We are drawn to beauty — stunning pictures of nature, fun fashion, cozy decor, yummy food and gorgeous hair.

Yet, behind all of these filtered images that fill our Instagram feed is a story. A story of struggle, courage, celebration, hope, survival and pain. Sometimes beauty is just the break needed when darkness starts to creep in. However, we can also receive inspiration and encouragement from unfiltered stories of struggle that are messy, incomplete and hard.

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“I had no idea…” is the theme for the 2015 National Eating Disorder Awareness Week, sponsored by the National Eating Disorder AssociationStories of struggle and shame are often kept secret at a serious cost to our well-being. Too many people have no idea how much pain their loved ones are in because the shame of sharing their story is keeping them quietly suffering.

Too many people have no idea how much pain their loved ones are in because the shame of sharing their story is keeping them quietly suffering.

Glennon Melton coined the term ‘brutiful’ combining the words beautiful and brutal which brilliantly describes the tender, raw stories that can easily be triggered by shame when one’s story is misunderstood or disrespected. Hearing brutiful stories reminds us that we are not alone and help fuel courage to step out from behind our filters on occasion, sharing our own unedited story of struggle with those who have earned our trust.

Eating disorders are the most deadly of all mental health issues. Many struggling on the disordered eating spectrum regularly miss detection because they choose to mask the pain of story shame by numbing out in under-the-radar ways that may seem ‘productive’ or ‘healthy’ using food, exercise, perfectionism, diets, shopping, work and more.

When these behaviors turn obsessive and continue in secrecy, the fear of being ‘found out’ intensifies — only furthering the desire to numb emotions and hide any sign of struggle. The lies of shame and perfection say that if you look perfect, act perfect and make sure everyone is happy with you, then you will not be found out or become a burden. Many also believe shame’s lie that it is weak to keep struggling and need help. This is an exhausting and unsustainable way to live.

Getting clear on the parts of your story that trigger shame is an important part of developing shame resilience. Shame loves secrecy. When those triggers can be named and brought into the light, shame has less power.

“When we spend a lifetime trying to distance ourselves from the parts of our lives that don’t fit with who we think we’re supposed to be, we stand outside of our story and hustle for our worthiness by constantly performing, perfecting, pleasing, and proving. Our sense of worthiness — that critically important piece that gives us access to love and belonging — lives inside of our story.” — Brené Brown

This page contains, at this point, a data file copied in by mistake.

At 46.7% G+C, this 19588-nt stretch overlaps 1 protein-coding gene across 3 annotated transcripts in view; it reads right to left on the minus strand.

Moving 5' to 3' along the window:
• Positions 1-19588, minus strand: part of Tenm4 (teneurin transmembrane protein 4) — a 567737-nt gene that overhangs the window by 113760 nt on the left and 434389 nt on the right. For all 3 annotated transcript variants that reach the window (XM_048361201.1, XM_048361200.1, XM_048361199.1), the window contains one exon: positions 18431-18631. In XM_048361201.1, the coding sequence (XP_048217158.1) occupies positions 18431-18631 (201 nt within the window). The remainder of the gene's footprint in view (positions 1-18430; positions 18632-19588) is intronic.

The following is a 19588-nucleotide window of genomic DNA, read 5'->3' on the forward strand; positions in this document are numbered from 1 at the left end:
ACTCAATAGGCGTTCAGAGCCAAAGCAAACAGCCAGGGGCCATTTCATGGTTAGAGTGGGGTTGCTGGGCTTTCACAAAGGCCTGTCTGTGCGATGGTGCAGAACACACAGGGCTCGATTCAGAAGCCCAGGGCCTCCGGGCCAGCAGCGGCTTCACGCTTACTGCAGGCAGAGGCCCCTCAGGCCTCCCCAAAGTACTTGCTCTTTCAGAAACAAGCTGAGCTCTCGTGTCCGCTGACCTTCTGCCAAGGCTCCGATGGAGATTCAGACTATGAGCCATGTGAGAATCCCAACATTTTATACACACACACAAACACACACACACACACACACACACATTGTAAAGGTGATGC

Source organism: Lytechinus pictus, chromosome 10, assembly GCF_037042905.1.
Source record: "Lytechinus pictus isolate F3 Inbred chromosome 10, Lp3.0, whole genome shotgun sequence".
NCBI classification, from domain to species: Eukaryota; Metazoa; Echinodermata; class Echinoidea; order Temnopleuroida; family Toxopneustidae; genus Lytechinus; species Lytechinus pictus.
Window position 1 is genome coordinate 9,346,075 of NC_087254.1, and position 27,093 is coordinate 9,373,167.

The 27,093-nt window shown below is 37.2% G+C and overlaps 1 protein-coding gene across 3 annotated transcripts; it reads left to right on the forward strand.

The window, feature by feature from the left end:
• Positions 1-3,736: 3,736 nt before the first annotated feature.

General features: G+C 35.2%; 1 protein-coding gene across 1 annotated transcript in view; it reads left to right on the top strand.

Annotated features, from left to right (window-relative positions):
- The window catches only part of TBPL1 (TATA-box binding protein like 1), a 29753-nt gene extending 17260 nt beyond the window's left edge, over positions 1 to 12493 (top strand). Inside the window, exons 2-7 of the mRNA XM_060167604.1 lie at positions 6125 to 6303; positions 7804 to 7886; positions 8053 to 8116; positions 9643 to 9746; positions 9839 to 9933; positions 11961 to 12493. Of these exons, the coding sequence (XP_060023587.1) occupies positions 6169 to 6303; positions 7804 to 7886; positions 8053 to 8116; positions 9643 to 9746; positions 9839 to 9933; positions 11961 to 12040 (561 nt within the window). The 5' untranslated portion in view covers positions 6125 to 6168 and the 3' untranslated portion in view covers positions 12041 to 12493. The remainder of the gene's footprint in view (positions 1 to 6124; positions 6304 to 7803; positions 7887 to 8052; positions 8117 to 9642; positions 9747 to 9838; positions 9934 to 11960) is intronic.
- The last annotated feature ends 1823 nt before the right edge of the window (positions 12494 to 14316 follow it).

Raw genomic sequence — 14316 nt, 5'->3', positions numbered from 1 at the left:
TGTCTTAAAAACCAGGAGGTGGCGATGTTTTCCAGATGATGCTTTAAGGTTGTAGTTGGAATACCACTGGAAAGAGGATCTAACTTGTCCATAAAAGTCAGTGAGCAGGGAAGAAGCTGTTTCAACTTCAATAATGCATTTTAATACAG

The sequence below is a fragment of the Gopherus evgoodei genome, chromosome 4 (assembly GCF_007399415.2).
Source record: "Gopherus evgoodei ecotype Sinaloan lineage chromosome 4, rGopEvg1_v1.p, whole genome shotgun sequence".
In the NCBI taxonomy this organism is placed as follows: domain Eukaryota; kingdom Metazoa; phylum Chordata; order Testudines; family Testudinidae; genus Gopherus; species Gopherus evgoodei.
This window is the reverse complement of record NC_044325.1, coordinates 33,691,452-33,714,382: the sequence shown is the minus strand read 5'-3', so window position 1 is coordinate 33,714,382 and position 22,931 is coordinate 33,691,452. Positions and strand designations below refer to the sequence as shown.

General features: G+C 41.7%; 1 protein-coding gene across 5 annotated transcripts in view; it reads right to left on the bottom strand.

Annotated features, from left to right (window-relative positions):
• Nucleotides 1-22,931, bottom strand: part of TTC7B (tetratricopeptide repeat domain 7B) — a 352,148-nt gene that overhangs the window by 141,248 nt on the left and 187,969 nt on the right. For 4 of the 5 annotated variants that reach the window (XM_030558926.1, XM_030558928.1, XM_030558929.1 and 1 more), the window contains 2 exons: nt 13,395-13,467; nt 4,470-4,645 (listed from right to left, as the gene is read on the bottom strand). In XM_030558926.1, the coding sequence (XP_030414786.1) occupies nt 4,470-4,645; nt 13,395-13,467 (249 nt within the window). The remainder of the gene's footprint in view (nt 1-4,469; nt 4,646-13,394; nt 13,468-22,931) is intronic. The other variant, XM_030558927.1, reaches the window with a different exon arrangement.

At the heart of struggles on the disordered eating spectrum are beliefs around unworthiness. It is crucial for long term recovery to address negative core beliefs like:

  • I am weak.
  • I am disgusting.
  • I’m broken.
  • I’m permanently damaged.
  • I am inadequate.
  • I deserve bad things.

When life is viewed through the lens of shame, the ability to see true worth and value is clouded. This leaves many living on alert anticipating rejection and disdain from others and feeling undeserving of good experiences in life. In The Body Keeps Score (2014), Bessel van der Kolk, MD notes how his patients, when recounting difficult experiences in their story are, “…ashamed about what happened to them, and they blame themselves – on some level they firmly believe that these… things were done to them because they are terrible people.”

Working on healing the wounds in your story can transform something that once was seen as ugly into something that’s beautiful.

Choosing respect over story shame creates space for healing. Respect can pave the way towards love and acceptance. Working on healing the wounds in your story can transform something that once was seen as ugly into something that’s beautiful. The earlier one receives support and treatment the less likely it is that these struggles will last a lifetime. Sharing stories of struggle with the right person at the right time can be the best medicine for the soul.

It is time to change “I had no idea…” to “I see you are struggling and love you regardless. We are in this journey of healing and discovery together.”
 
Make sure to check out the National Eating Disorder Association for local events that are happening in your city this week in honor of National Eating Disorder Awareness Week.

Image via Lindsey Grace

2 comments

  1. How important it is to bring these conversations to the table and shed light on this issue that impacts more people than we even know. I firsthand know recovery is possible- and it is heavily reliant on the love, encouragement, and support of others. Thank you for writing this, Rebecca, and for all the work you do to transform lives and encourage healing 🙂

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